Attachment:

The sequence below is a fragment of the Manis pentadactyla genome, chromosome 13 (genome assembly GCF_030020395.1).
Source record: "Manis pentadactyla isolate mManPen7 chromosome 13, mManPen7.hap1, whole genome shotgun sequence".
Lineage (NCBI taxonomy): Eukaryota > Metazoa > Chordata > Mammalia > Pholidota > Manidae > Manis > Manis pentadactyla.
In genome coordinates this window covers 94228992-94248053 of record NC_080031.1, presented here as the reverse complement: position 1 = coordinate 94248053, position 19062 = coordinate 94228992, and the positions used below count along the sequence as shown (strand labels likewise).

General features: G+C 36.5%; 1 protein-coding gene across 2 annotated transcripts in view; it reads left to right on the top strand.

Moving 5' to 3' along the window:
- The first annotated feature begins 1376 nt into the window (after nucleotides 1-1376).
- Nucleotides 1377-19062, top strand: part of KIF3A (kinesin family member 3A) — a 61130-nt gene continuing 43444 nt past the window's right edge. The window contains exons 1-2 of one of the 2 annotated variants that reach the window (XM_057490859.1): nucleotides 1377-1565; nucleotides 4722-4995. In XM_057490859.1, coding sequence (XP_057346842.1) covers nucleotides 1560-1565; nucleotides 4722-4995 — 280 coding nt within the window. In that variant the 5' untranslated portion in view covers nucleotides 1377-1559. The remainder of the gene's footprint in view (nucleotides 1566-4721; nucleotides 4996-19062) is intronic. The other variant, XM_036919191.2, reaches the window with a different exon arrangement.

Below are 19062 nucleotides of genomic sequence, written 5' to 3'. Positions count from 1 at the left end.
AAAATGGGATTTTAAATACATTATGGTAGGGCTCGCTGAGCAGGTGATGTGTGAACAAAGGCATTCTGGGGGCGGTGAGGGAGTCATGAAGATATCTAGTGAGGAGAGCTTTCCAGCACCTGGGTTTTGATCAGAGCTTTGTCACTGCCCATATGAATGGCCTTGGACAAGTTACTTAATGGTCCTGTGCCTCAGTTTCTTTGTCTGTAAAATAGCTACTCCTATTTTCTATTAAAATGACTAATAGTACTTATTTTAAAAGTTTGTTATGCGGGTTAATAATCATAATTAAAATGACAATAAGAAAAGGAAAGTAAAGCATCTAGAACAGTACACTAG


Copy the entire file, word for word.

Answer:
The sequence below is a fragment of the Manis pentadactyla genome, chromosome 13 (genome assembly GCF_030020395.1).
Source record: "Manis pentadactyla isolate mManPen7 chromosome 13, mManPen7.hap1, whole genome shotgun sequence".
Lineage (NCBI taxonomy): Eukaryota > Metazoa > Chordata > Mammalia > Pholidota > Manidae > Manis > Manis pentadactyla.
In genome coordinates this window covers 94228992-94248053 of record NC_080031.1, presented here as the reverse complement: position 1 = coordinate 94248053, position 19062 = coordinate 94228992, and the positions used below count along the sequence as shown (strand labels likewise).

General features: G+C 36.5%; 1 protein-coding gene across 2 annotated transcripts in view; it reads left to right on the top strand.

Moving 5' to 3' along the window:
- The first annotated feature begins 1376 nt into the window (after nucleotides 1-1376).
- Nucleotides 1377-19062, top strand: part of KIF3A (kinesin family member 3A) — a 61130-nt gene continuing 43444 nt past the window's right edge. The window contains exons 1-2 of one of the 2 annotated variants that reach the window (XM_057490859.1): nucleotides 1377-1565; nucleotides 4722-4995. In XM_057490859.1, coding sequence (XP_057346842.1) covers nucleotides 1560-1565; nucleotides 4722-4995 — 280 coding nt within the window. In that variant the 5' untranslated portion in view covers nucleotides 1377-1559. The remainder of the gene's footprint in view (nucleotides 1566-4721; nucleotides 4996-19062) is intronic. The other variant, XM_036919191.2, reaches the window with a different exon arrangement.

Below are 19062 nucleotides of genomic sequence, written 5' to 3'. Positions count from 1 at the left end.
AAAATGGGATTTTAAATACATTATGGTAGGGCTCGCTGAGCAGGTGATGTGTGAACAAAGGCATTCTGGGGGCGGTGAGGGAGTCATGAAGATATCTAGTGAGGAGAGCTTTCCAGCACCTGGGTTTTGATCAGAGCTTTGTCACTGCCCATATGAATGGCCTTGGACAAGTTACTTAATGGTCCTGTGCCTCAGTTTCTTTGTCTGTAAAATAGCTACTCCTATTTTCTATTAAAATGACTAATAGTACTTATTTTAAAAGTTTGTTATGCGGGTTAATAATCATAATTAAAATGACAATAAGAAAAGGAAAGTAAAGCATCTAGAACAGTACACTAG